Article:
Visit #7

Monday, December 2, 2013


Air Temperature: 38°F

Water Temperature: 37.1°F

Water pH: 6


Visit #6

Photo on 11-27-13 at 3.19 PM #2


Wednesday November 26, 2013


Today was one of the warmer days this week. It was still cold, but it wasn’t as windy as it has been. There has been a bit of snowfall in the past few days, but some of it has been melting a little. It was kind of overcast today.

9 hours, 22 min, 28 seconds

Today I saw some animal footprints on the ground, but the only animal I actually saw was a squirrel. There were lots of small animal prints, and there were some people and dogs at the woods today.

Here is my data from today…

Air temperature: 32°F

Water Temperature: 35.8°F

Water pH: 6

Visit #5

Photo on 11-14-13 at 3.01 PM

November 14, 2013

5:30 pm

It was pretty warm today, the temperature was at about 48°F. It was also sunny and a little bit windy.

The length of the day was 9hours, 48minutes, 55seconds.

I didn’t see many organisms today. The woods was kind of quiet. There were lots of leaves that had fallen from the trees, almost completely covering the ground. The trees themselves are almost bare.

Experiment Data:

Air temperature: 48°F

Water temperature: 43.6°F

Water pH: 6

Visit #4

Photo on 11-1-13 at 3.25 PM

October 31, 2013


It was pretty rainy today. Kinda cold, the temperature was at 62°F.

Day was 10hours 20min long.

I didn’t notice many organisms out today… it was rainy and wet, so anything that may have been there must have been keeping warm and dry someplace. There were lots of worms on the ground and the trees looked very colorful. Lots of yellows and reds today.


I did a part of my experiment today. My results from today were something like:

Air temperature: 62°F

Water Temperature: 50.6°F

Photo on 11-1-13 at 3.27 PM #2

Water pH:  6 (slightly more acidic than neutral)

Photo on 11-1-13 at 3.32 PM #4 Photo on 11-1-13 at 3.33 PM

Visit #3


October 15, 2013


7:00 pm

Was a little rainy, 60°F

Today was 11 hours, 3 minutes, 10 seconds long

I saw a squirrel or two running around today. The leaves on the trees have changed colors very much since the last time I was here. Lots of oranges and browns and reds and yellows. There were a few people there, but not many organisms that I could see. I heard some birds and I heard lots of cicada-like bugs.

Visit #2

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September 30, 2013


sunny today, kind of windy


Day was 11h 46m 07s

I saw some dogs running around in the woods, and heard lots of insects in the trees.

Some of the trees are starting to change colors, and the sun is setting much earlier than it was a month ago. The temperature this weekend was very warm, but it’s likely to get colder soon with the changing season.

Original Research

Question: How does the temperature of water in a stream affect the pH of the water?

Hypothesis: If the sample has a lower temperat

ure, the pH will be higher because a lower temperature of water contains more Hydrogen ions, which is something that causes  water to have a higher pH.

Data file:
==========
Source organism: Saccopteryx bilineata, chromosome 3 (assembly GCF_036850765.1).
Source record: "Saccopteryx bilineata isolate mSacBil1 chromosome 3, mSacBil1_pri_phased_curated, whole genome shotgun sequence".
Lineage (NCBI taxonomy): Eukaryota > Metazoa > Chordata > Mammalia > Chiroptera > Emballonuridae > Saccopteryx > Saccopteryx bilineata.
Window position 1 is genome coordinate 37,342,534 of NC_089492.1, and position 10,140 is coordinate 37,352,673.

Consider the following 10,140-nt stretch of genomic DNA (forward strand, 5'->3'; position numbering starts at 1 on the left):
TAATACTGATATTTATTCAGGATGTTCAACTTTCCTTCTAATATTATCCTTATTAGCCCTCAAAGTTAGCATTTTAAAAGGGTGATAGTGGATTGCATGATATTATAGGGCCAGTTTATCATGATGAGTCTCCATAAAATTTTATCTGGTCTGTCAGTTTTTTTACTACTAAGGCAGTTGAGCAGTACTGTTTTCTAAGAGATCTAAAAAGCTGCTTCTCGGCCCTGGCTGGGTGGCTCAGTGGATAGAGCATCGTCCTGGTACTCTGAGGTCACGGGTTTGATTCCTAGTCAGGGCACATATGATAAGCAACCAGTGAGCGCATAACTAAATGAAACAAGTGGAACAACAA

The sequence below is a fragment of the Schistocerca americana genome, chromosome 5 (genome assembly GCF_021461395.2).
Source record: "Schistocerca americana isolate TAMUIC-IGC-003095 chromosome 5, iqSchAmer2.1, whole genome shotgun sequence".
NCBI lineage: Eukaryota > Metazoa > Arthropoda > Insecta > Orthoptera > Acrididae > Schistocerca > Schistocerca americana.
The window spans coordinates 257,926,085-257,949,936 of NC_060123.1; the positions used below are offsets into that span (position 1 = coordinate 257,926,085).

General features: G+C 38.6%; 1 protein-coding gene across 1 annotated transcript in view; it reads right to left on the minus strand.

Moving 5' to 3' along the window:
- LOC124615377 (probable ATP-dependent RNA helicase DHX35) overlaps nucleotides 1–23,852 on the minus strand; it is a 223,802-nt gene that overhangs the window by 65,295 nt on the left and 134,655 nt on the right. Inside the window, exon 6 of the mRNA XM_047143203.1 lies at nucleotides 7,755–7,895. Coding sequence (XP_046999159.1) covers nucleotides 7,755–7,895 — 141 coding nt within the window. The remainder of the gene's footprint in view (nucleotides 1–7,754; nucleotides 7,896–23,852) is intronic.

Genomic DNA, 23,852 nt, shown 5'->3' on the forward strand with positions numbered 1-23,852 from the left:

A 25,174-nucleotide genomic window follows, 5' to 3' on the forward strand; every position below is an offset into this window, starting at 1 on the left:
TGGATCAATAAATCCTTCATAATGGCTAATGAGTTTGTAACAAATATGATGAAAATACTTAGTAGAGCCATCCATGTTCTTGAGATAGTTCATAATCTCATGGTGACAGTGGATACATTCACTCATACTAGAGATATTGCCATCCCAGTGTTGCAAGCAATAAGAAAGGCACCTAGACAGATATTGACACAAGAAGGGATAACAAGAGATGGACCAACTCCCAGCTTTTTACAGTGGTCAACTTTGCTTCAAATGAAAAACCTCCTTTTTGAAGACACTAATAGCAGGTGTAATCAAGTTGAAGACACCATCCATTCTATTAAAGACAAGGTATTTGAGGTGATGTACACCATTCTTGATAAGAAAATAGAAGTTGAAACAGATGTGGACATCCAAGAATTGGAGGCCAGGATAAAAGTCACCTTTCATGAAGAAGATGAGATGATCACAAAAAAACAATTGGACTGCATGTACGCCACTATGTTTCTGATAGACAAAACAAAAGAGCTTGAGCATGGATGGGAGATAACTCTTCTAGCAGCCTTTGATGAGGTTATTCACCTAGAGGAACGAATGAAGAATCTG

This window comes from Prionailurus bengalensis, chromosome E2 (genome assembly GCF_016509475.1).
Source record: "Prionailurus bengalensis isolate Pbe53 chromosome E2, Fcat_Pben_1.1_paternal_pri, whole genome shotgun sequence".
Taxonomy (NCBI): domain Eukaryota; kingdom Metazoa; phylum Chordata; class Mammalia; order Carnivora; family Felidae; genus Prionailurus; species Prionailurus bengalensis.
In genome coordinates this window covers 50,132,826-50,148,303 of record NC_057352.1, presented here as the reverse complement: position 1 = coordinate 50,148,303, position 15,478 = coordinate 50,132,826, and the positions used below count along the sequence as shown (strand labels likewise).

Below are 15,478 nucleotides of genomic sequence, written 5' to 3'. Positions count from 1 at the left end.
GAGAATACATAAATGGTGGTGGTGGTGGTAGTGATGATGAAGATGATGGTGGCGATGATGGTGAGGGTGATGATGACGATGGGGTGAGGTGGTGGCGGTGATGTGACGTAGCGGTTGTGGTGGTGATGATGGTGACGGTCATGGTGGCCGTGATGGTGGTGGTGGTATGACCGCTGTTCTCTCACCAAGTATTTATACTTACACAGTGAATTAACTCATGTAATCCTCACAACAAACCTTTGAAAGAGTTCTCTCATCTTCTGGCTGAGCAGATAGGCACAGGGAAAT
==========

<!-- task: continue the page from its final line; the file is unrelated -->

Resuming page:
Controlled Variables:

time of day

location of test

size of plot

pH test procedure

limited human disturbance

Materials Needed:


pH testing kit (papers and color chart)

Notebook and pencil for observations and data


1. Go to testing site. Take all materials needed with you. (thermometer, pH testing kit)


2. Take out one small pH paper and keep it out of any water until the next step.

Photo on 11-1-13 at 3.28 PM

3. Dip one end of the pH paper into the water in the stream. Should go halfway up the paper or less. pH paper only has to be in the water for a moment.

**Avoid touching any sand or dirt on the bottom of the stream

Photo on 11-1-13 at 3.28 PM #2

4. Wait at least 2 minutes for the paper to change colors and dry.

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5. Compare the color of the pH paper to the colors on the pH testing kit.

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6. The color determines the pH of the water. Record the corresponding number that is shown on the kit in a notebook. (should be a number between 1-12) This number determines the acidity of the liquid.

7. Take out your thermometer and turn it on (depending on type of thermometer)

8. Put thermometer into the water so that no part of it is touching the bottom of the stream, but most of the end is submerged.

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9. Wait at least 3 minutes for the temperature reading to slow down and stop changing. (the number on the screen or how high/low the red goes)

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10. Record the temperature in your notebook along with the pH of the water.

11. Record any other observations from visit.

12. Repeat steps 2-6 at every visit and don’t forget to record all information and data


Screen Shot 2013-12-02 at 9.19.47 PMScreen Shot 2013-12-02 at 9.13.23 PM

Based on the data that was taken, the temperature of the water does not affect the pH of the water. As more trials were done, it was evident that the pH of stream water is not affected greatly by the changing temperature of water.

Any sort of errors in this data could include not doing enough tests, incorrectly reading pH paper or key, changing time of day for the experiment to take place..